Obama still dominates in Web 2.0 world, Internet searches
With election imminent, Obama leads McCain in Facebook friends, Web traffic and Web searches
Computerworld - Three days before the Iowa caucuses in January, the presidential campaign of Sen. Barack Obama (D-Ill.) launched a new application on Facebook directing supporters to urge their friends in Iowa to help make Obama the Democratic nominee.
At the time of the Iowa Democratic caucus -- which Obama went on to win -- he led the entire presidential pack in the Web 2.0 world, with the most Facebook friends, MySpace friends and YouTube views.
On the Republican side, Rep. Ron Paul (R-Texas) and former Arkansas Gov. Mike Huckabee -- the Republican victor in the Iowa caucuses -- were the top Web 2.0 candidates, with 88,000 and 7,000 supporters, respectively, on MeetUp, an online site that helps supporters organize in-person activities for to rally for candidates.
In the current Web 2.0 race for the White House, Obama continues to dominate rival Sen. John McCain (R-Ariz.) in several areas. On Oct. 21, for example, Obama raked in more than 84 million views for his YouTube videos while McCain posted 22 million, according to TechPresident, a site that charts Web 2.0 election statistics. Over the past six months, 13,702 Meetup members have used the site to organize offline groups and events to support Obama, while 1,472 members have used it to rally around McCain.
For the seven days ended Oct. 22, Obama was mentioned 10,291 times in the blogosphere, according to Technorati, which tracks blogs, compared with 3,924 mentions for McCain.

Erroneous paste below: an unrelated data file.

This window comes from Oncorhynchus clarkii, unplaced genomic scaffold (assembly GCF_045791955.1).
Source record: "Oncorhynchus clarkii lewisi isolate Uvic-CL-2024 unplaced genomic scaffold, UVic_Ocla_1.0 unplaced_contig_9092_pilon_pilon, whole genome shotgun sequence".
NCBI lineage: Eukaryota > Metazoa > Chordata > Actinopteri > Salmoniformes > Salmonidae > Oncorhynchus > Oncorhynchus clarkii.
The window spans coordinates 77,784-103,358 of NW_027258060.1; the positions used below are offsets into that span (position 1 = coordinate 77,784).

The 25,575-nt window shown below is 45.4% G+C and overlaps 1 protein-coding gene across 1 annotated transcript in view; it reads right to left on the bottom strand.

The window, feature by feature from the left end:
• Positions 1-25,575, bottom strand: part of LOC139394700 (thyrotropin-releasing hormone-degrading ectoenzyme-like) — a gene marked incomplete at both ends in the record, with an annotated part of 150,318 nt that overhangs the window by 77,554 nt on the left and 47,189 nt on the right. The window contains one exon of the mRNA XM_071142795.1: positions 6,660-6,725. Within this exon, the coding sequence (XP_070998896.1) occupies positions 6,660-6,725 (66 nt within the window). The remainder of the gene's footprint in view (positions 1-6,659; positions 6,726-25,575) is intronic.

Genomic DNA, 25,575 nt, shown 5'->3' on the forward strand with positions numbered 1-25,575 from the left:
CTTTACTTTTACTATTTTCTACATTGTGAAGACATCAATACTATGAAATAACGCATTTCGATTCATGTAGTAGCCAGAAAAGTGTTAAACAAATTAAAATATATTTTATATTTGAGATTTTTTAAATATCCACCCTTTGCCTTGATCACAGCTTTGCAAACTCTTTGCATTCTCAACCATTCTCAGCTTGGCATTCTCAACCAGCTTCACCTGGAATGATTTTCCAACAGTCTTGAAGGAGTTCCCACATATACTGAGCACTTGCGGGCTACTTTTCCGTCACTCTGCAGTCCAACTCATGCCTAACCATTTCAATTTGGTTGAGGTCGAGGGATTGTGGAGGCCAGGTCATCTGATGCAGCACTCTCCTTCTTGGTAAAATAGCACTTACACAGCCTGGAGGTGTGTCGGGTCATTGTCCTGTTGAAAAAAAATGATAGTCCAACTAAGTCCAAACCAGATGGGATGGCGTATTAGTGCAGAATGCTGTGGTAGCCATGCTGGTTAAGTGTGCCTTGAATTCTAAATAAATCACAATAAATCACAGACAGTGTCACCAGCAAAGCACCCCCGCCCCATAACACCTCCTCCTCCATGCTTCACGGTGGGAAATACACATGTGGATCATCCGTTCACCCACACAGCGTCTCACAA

And Hitwise, which tracks Web traffic, noted that Obama was pulling in 67% of all Web traffic directed to presidential candidate sites while McCain was pulling in 32% of that traffic.
Obama has also continued to dominate on Facebook, with 2 million Facebook supporters on Oct. 9, compared with 564,000 for McCain. The Democratic candidate also leads on MySpace, with 749,000 supporters as of today compared with McCain's 190,000.
Both candidates have leaned heavily on the Internet during the run-up to election day. Recent moves include Obama's launch of an iPhone application and McCain's move to query users on LinkedIn Corp.'s professional social networking too and to overhaul his "McCainSpace" MySpace page.
In the days leading up to the Democratic National Convention in August, McCain had a strong online surge -- especially in the blogosphere that had long been Obama's stronghold.
As far as translating online supporters into votes, both candidates have built online tools designed to help volunteers easily identify supporters who can call or canvass voters to help drum up votes, including Obama's "Neighbor to Neighbor" tool and McCain's "Voter to Voter" software.
Micah Sifry, a blogger at TechPresident, noted that it is impossible to know which tool is used more. However, he did say the Obama tool is more "deeply embedded in the ecology of the Internet."
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